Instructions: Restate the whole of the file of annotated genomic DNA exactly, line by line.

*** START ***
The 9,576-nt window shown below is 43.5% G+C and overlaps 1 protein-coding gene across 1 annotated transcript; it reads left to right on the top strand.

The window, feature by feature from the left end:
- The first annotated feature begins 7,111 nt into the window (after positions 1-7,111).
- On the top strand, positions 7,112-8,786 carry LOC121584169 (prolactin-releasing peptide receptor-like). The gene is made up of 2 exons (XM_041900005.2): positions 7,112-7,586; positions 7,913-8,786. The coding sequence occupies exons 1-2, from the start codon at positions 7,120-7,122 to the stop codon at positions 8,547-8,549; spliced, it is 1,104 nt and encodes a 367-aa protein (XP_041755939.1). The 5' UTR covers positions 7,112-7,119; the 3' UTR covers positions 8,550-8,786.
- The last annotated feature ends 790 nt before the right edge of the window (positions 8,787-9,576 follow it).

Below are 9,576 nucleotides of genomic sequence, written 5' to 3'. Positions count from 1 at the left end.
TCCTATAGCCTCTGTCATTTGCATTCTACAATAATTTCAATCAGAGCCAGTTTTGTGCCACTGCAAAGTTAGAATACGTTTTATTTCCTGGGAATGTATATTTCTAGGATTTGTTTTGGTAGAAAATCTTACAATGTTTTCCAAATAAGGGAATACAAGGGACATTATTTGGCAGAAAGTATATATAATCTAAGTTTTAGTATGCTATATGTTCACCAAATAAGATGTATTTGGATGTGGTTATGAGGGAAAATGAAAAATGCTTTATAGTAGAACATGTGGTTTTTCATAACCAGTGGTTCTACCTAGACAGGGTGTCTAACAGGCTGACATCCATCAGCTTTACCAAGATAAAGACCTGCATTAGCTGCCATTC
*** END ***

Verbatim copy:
The 9,576-nt window shown below is 43.5% G+C and overlaps 1 protein-coding gene across 1 annotated transcript; it reads left to right on the top strand.

The window, feature by feature from the left end:
- The first annotated feature begins 7,111 nt into the window (after positions 1-7,111).
- On the top strand, positions 7,112-8,786 carry LOC121584169 (prolactin-releasing peptide receptor-like). The gene is made up of 2 exons (XM_041900005.2): positions 7,112-7,586; positions 7,913-8,786. The coding sequence occupies exons 1-2, from the start codon at positions 7,120-7,122 to the stop codon at positions 8,547-8,549; spliced, it is 1,104 nt and encodes a 367-aa protein (XP_041755939.1). The 5' UTR covers positions 7,112-7,119; the 3' UTR covers positions 8,550-8,786.
- The last annotated feature ends 790 nt before the right edge of the window (positions 8,787-9,576 follow it).

Below are 9,576 nucleotides of genomic sequence, written 5' to 3'. Positions count from 1 at the left end.
TCCTATAGCCTCTGTCATTTGCATTCTACAATAATTTCAATCAGAGCCAGTTTTGTGCCACTGCAAAGTTAGAATACGTTTTATTTCCTGGGAATGTATATTTCTAGGATTTGTTTTGGTAGAAAATCTTACAATGTTTTCCAAATAAGGGAATACAAGGGACATTATTTGGCAGAAAGTATATATAATCTAAGTTTTAGTATGCTATATGTTCACCAAATAAGATGTATTTGGATGTGGTTATGAGGGAAAATGAAAAATGCTTTATAGTAGAACATGTGGTTTTTCATAACCAGTGGTTCTACCTAGACAGGGTGTCTAACAGGCTGACATCCATCAGCTTTACCAAGATAAAGACCTGCATTAGCTGCCATTC